Into the woods

Into the woods

We instinctively know the importance of green space – that sense of being able to breathe easy, shoulders melting when we step outside into the garden or park. But how many of us actually do it? We’re often so caught up in an indoor routine, especially as the days get shorter and the weather chillier. Without realising, we find ourselves cooped up, spending hours staring at screens – whether at work or at home. Many studies show that sitting for long periods has a detrimental effect on our health. Add to this the fact that globally, the majority of us, ie 54%, now live in urban areas (and this percentage is set to increase) with the pressure of noise, fast pace, pollution. All of which has a huge impact on our stress levels, and ultimately our long term health unless we find a balance.

The Japanese know a thing about pressurised urban lifestyles – back in the 90s Tokyo was named one of the world’s ‘super’ cities when it had a population of over 10 million. These days it remains the world’s largest city only now it has 38 million inhabitants. In the knowledge that their urban populations would grow exponentially during those decades, they began looking to nature for some release. One of the concepts which developed as a result is ‘shinrin-yoku’ – literally meaning ‘taking in the forest atmosphere’, otherwise known as forest bathing.

As with many things Japanese, on the surface, it seems like a simple idea – going for a stroll in the woods is something we all love to do. And yes, it’s all about walking quietly amongst the trees, but on a deeper level, it involves opening the senses to the colours, scents, sounds and taking in how it feels. In other words, moving slowly, mindfully through the experience using the surroundings as a guided meditation. The deeper purpose is to bathe body and soul in the essence of the forest.

It all begins to sound a bit tree hugger, but there are a growing number of small studies (many can be found on PubMed, the US database for medical research papers) which prove the health benefits of forest bathing. These include things we might expect: lowering of blood pressure; decrease in heart rate; reduction in sympathetic nervous system activity (otherwise known as ‘fight or flight’); the ability to reduce stress and depression. Most startling though is the indication that phytoncides, the essential oils from trees and plants released into the atmosphere may have a long-lasting impact on our immune system. More specifically, that they can boost the body’s natural killer (NK) cells and anti-cancer proteins for up to 7 days after exposure.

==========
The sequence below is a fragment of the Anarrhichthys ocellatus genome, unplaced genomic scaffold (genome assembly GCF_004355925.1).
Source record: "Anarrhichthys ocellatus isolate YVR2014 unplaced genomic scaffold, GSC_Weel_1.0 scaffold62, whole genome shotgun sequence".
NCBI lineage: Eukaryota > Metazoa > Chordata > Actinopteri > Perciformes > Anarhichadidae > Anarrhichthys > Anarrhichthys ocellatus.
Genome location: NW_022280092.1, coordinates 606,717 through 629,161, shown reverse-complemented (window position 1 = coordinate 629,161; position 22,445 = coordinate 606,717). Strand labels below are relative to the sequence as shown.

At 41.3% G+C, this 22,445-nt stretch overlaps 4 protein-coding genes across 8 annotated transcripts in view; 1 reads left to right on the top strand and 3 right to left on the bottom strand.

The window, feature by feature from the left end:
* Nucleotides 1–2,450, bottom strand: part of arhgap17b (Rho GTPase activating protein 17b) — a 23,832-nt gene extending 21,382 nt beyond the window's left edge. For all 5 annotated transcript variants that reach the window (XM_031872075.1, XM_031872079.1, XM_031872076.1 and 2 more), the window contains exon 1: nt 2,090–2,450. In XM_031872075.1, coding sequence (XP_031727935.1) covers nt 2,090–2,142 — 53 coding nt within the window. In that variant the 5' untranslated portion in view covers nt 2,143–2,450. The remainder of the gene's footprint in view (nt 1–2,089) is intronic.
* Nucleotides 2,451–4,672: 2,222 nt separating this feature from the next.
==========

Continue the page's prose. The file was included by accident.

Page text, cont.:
Makes sense that if trees have the ability to create a micro climate (think of the cool, moist feeling in the shade) and reduce the amount of airborne pollutants (the reason why trees are known as the lungs of the city), they can heal us. Plus, plant chemicals from trees have been used over the centuries for medicinal purposes. Tea tree is an anti bacterial; horse chestnut is used to improve varicose veins and reduce water retention; willow bark is used in Aspirin; the yew tree is the source of Taxol, an anti-cancer drug. So it’s not so hippy dippy after all.

Still, it wasn’t until I had direct experience of forest bathing that I really got it. (In fact it had such a profound effect on me, this is the second time I’ve mentioned it on VH!). Apologies for being slightly evangelical about it, but it’s something we can all benefit from. So how does it work in practice? Well, I was on a 3 hour guided session the first time I did it. We set off at a very gentle pace (this isn’t about the destination, but the journey), and slowed our breathing down.

We were silent most of the time – and didn’t feel the need to speak – which allows one to be in the moment, to focus all five senses on the surroundings. Looking around at the natural beauty; hearing every whisper of breeze, bird song; smelling the aromas – wet earth, dry leaves; even tasting bitter sweet berries from the hedgerows, feeling the soft touch of grass or rough textured bark of a tree. Every now and again we would stop to lay on our backs for a while in a meadow, staring at the sky. Or, to sit under the canopy of a huge shady pine tree and meditate. We took off our shoes and socks and bathed our feet in the icy cool, running water of a gentle stream. Time seemed to stand still and I came back with a deep sense of peace – energised and calm. Those feelings are still with me as I picture the walk now.

Of course, my experience was made all the more special by the fact that I was away from home in the beautiful surroundings of the Swiss Alps. It’s not so easy to re-create in our own home towns or cities on a rainy autumn day. But I managed to find a way to bring a little forest bathing into my life. I remembered that there is a wonderful walk along an old railway line just local to me – most of the way is shady and covered with trees which I always thought gave it an extra special feeling. It takes a couple of hours to walk this track which ends up on health land. This is the walk I’ll do when the weather inspires (it doesn’t have to be sunny, just not pouring with rain!), and when I can make the time. Otherwise, I try to find at least 20 minutes per day to get into the park, either walking under trees or sitting by one for a little time. Main thing in either case is to make sure that I am not on the phone, or rushing to get to an appointment – that I’m in the moment of each step I take.